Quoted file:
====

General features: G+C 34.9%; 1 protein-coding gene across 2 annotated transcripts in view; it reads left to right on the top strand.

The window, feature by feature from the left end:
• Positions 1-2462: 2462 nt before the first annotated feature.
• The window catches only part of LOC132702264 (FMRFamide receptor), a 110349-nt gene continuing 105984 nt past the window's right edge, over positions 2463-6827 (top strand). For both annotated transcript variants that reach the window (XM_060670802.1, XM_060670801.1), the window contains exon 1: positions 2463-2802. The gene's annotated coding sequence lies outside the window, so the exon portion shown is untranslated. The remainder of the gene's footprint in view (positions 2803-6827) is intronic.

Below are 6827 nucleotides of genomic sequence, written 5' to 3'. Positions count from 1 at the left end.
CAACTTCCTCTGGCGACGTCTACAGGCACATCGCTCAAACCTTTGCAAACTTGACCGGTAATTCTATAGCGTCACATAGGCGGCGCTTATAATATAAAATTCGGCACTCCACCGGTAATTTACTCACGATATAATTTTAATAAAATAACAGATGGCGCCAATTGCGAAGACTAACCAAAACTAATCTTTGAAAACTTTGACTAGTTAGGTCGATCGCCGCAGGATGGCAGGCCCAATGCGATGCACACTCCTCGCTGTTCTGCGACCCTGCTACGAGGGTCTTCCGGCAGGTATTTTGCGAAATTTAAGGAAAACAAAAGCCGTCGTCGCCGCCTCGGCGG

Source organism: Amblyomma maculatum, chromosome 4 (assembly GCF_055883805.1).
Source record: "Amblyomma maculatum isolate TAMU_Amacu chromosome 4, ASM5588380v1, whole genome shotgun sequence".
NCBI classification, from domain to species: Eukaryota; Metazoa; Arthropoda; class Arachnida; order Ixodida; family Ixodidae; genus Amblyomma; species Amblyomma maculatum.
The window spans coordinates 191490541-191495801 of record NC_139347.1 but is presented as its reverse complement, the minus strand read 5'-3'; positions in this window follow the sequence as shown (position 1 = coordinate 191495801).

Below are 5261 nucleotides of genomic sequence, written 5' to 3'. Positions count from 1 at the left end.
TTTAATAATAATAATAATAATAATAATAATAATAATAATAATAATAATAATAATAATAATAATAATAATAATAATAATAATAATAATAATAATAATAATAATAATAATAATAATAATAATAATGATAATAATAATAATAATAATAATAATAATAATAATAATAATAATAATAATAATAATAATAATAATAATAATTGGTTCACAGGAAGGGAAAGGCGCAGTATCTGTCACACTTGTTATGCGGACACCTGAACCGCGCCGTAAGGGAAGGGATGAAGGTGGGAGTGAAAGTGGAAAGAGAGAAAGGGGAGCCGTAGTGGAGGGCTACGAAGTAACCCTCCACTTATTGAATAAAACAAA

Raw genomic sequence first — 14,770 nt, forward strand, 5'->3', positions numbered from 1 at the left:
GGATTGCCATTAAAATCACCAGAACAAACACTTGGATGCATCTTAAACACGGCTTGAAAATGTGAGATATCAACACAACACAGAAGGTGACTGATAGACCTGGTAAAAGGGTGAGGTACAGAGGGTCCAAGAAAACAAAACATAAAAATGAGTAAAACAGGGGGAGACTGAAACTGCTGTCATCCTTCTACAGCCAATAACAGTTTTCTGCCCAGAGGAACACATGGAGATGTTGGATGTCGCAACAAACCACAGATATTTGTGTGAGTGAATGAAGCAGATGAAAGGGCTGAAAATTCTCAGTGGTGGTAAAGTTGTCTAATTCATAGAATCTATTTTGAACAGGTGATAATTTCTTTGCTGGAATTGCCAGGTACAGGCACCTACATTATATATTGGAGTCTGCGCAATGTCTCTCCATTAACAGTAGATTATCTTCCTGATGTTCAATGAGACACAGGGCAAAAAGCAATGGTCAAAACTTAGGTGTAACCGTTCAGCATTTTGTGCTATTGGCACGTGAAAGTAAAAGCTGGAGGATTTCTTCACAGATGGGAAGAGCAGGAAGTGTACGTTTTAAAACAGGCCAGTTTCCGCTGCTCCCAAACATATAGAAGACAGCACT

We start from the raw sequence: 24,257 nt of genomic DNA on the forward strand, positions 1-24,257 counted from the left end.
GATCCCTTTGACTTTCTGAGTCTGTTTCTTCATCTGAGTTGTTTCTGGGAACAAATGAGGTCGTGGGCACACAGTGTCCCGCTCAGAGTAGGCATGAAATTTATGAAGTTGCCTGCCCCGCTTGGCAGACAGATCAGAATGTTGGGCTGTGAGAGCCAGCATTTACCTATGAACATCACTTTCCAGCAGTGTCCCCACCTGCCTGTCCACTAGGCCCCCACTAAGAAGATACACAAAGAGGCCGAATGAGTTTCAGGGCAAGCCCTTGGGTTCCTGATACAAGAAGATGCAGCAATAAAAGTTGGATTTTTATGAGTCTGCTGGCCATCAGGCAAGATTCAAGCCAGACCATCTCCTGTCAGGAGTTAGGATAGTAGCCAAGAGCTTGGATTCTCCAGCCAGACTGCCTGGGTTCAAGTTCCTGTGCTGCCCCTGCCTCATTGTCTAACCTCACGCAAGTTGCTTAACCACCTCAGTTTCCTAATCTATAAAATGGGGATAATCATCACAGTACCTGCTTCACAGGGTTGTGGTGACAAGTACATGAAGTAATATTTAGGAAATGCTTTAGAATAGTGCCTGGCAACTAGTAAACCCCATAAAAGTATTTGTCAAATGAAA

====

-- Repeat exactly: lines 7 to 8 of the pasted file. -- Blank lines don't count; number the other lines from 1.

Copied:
Source organism: Amblyomma maculatum, chromosome 4 (assembly GCF_055883805.1).
Source record: "Amblyomma maculatum isolate TAMU_Amacu chromosome 4, ASM5588380v1, whole genome shotgun sequence".